Lea Seydoux brings Bond-girl allure and French je-ne-sais-quoi to the…
Venice possesses an otherworldliness. There’s the feeling when you’re there that time is fluid, that a 15th-century masquerade could emerge from the inky blackness at any moment. Echoing footsteps, the rhythmic and endless lapping of water; both continuing until you don’t hear them anymore, becoming part of you or rather you becoming part of it. That is Venice. It’s a ghostly, beautiful, sad and sensual place.
And it is, as the story goes, the darkly romantic place where Gabrielle Coco Chanel went to mourn the loss of her one true love, Boy Capel.
“The Venetian night simply confirmed what she already knew,” say the historians at the iconic French fashion and fragrance house, that “for the moon and stars to be beautiful, they had to be absorbed and transformed by the water and the sky.”
So, svelte black against ornate, Byzantine flourishes. Dark masculinity and severe lines paired with details of extreme sensuality and femininity.
We are reminded that Chanel’s piled-on pearls and gilded cuffs would not have been nearly as striking or memorable had they not been worn with the most refinely cut jet-black jersey.
The juxtaposition is so Chanel.
And so Coco Noir, the new Oriental fragrance launching this month from the brand that Gabrielle built.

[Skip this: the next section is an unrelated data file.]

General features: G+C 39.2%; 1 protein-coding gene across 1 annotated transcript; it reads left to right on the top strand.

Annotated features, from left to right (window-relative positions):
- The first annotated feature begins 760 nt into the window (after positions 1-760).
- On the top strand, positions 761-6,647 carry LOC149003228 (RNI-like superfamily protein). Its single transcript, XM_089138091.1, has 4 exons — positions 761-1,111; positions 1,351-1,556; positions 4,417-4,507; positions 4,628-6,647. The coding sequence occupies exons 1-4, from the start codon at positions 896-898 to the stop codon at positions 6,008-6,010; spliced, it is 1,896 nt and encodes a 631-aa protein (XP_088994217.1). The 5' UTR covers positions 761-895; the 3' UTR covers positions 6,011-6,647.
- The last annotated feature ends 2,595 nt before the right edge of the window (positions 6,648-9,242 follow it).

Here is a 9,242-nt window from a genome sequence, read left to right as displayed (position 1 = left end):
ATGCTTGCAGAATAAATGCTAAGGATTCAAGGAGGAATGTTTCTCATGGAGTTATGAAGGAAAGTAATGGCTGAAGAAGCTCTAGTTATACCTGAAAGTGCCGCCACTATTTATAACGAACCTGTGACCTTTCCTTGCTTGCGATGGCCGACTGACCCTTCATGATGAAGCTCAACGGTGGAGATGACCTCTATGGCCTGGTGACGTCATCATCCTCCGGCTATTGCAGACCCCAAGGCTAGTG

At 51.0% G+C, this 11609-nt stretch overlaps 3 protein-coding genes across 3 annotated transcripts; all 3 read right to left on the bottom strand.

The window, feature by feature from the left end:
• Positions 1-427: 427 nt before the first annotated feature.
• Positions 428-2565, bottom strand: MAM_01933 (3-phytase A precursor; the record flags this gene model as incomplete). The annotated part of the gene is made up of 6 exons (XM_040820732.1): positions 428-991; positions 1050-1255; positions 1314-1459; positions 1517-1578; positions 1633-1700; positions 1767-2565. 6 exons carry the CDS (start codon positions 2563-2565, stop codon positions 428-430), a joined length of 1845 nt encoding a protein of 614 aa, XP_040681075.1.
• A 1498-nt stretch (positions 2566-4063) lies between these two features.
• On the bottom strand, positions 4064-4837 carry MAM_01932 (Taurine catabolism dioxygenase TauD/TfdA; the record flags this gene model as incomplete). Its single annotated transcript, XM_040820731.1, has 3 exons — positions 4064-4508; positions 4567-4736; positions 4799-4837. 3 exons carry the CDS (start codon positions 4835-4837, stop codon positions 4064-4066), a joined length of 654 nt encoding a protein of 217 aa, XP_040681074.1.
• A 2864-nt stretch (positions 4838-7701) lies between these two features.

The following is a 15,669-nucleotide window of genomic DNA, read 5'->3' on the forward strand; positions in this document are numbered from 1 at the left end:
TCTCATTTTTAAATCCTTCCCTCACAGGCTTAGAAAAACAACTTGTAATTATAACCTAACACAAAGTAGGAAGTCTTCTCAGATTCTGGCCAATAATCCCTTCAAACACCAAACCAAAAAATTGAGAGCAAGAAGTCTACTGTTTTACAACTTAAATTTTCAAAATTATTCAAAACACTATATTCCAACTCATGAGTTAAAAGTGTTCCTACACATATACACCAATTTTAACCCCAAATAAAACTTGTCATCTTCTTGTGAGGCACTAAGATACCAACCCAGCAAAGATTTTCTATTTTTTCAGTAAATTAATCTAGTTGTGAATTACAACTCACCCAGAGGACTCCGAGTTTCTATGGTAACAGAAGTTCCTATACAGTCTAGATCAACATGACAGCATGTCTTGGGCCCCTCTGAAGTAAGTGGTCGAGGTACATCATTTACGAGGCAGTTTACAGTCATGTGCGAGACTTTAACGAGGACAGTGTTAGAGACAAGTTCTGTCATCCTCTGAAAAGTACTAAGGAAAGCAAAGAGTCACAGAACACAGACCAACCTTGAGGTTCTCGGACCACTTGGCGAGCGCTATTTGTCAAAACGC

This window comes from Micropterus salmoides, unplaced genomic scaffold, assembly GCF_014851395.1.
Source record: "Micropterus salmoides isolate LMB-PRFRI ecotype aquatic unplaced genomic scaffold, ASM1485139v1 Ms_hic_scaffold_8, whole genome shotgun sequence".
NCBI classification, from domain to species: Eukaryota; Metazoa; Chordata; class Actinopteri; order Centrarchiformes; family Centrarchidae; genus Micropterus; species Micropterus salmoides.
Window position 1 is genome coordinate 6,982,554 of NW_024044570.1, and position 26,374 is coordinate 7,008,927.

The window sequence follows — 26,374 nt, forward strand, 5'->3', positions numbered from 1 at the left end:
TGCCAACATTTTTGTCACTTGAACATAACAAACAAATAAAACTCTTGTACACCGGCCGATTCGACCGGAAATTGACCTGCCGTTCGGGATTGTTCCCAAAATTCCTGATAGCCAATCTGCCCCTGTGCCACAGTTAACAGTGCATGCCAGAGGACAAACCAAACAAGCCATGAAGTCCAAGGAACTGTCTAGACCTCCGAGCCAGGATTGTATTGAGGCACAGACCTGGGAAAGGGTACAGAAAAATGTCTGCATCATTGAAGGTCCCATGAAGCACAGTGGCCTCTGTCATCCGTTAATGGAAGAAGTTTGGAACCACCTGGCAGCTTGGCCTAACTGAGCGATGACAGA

Where Chanel No.5 is considered by many to be Paris-in-a-bottle, Coco Noir is a luxurious perfume created by house perfumer Jacques Polge to evoke the grand romantic city of Venice, or rather Gabrielle Chanel in that grand romantic city.
Polge’s olfactory metaphor focuses on a Venetian play of shadow and light. Bright and lively notes (pink peppercorn and grapefruit, fresh white jasmine, rose and narcissus) sparkle against Coco Noir’s darkness (sandalwood, vetiver, frankincense, patchouli, vanilla, tonka bean and musk). To cut the opulence, the perfumer also laces in cedar and rose geranium leaf.
Not only is Coco Noir, the fragrance, worth collecting—desirable for its richness and relevance but also how it smells like we’ve always known it; a definite new classic—the perfume’s lacquered flacon is likewise covetable.
Sitting on a dressing table, one would notice Coco Noir’s glossy blackness and bold lines, but might not know if it was a man’s or woman’s toilette. That mystery seems part of the point, and the appeal of this new darkly elegant Chanel perfume.
Chanel Coco Noir, $158 (100 ml), www.chanel.com
PHOTOS: 1936: GABRIELLE CHANEL ON ROUSSY SERT’S YATCH IN FRONT OF THE LIDO IN VENICE./V.H. GRANDPIERRE ©ALL RIGHTS RESERVED/COURTESY OF VOGUE PARIS
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